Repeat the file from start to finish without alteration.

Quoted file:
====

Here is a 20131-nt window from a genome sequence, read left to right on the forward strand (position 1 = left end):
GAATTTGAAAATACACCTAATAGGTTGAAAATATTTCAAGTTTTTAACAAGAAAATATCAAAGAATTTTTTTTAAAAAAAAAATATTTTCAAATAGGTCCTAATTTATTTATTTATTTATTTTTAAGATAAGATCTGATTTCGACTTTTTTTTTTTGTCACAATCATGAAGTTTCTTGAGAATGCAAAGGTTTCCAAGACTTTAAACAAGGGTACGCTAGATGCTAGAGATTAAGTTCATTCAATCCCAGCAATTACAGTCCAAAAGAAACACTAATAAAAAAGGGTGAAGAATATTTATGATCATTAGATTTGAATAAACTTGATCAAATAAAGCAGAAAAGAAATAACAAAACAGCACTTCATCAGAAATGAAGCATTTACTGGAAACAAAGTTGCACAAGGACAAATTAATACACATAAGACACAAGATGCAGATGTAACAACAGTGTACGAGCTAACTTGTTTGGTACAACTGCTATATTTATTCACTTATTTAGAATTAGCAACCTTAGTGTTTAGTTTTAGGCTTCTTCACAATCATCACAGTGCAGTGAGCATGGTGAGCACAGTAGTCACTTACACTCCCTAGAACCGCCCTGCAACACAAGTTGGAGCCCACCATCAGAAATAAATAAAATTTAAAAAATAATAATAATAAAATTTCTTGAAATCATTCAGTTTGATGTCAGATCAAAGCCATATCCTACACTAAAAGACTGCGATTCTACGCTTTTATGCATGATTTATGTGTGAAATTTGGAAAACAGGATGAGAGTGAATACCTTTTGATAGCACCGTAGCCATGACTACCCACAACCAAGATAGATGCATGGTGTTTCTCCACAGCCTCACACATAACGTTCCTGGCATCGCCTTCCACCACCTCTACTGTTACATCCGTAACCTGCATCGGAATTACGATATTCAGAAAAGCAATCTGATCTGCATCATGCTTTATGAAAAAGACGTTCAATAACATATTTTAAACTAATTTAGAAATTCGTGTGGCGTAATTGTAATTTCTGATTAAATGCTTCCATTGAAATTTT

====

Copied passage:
Here is a 20131-nt window from a genome sequence, read left to right on the forward strand (position 1 = left end):
GAATTTGAAAATACACCTAATAGGTTGAAAATATTTCAAGTTTTTAACAAGAAAATATCAAAGAATTTTTTTTAAAAAAAAAATATTTTCAAATAGGTCCTAATTTATTTATTTATTTATTTTTAAGATAAGATCTGATTTCGACTTTTTTTTTTTGTCACAATCATGAAGTTTCTTGAGAATGCAAAGGTTTCCAAGACTTTAAACAAGGGTACGCTAGATGCTAGAGATTAAGTTCATTCAATCCCAGCAATTACAGTCCAAAAGAAACACTAATAAAAAAGGGTGAAGAATATTTATGATCATTAGATTTGAATAAACTTGATCAAATAAAGCAGAAAAGAAATAACAAAACAGCACTTCATCAGAAATGAAGCATTTACTGGAAACAAAGTTGCACAAGGACAAATTAATACACATAAGACACAAGATGCAGATGTAACAACAGTGTACGAGCTAACTTGTTTGGTACAACTGCTATATTTATTCACTTATTTAGAATTAGCAACCTTAGTGTTTAGTTTTAGGCTTCTTCACAATCATCACAGTGCAGTGAGCATGGTGAGCACAGTAGTCACTTACACTCCCTAGAACCGCCCTGCAACACAAGTTGGAGCCCACCATCAGAAATAAATAAAATTTAAAAAATAATAATAATAAAATTTCTTGAAATCATTCAGTTTGATGTCAGATCAAAGCCATATCCTACACTAAAAGACTGCGATTCTACGCTTTTATGCATGATTTATGTGTGAAATTTGGAAAACAGGATGAGAGTGAATACCTTTTGATAGCACCGTAGCCATGACTACCCACAACCAAGATAGATGCATGGTGTTTCTCCACAGCCTCACACATAACGTTCCTGGCATCGCCTTCCACCACCTCTACTGTTACATCCGTAACCTGCATCGGAATTACGATATTCAGAAAAGCAATCTGATCTGCATCATGCTTTATGAAAAAGACGTTCAATAACATATTTTAAACTAATTTAGAAATTCGTGTGGCGTAATTGTAATTTCTGATTAAATGCTTCCATTGAAATTTT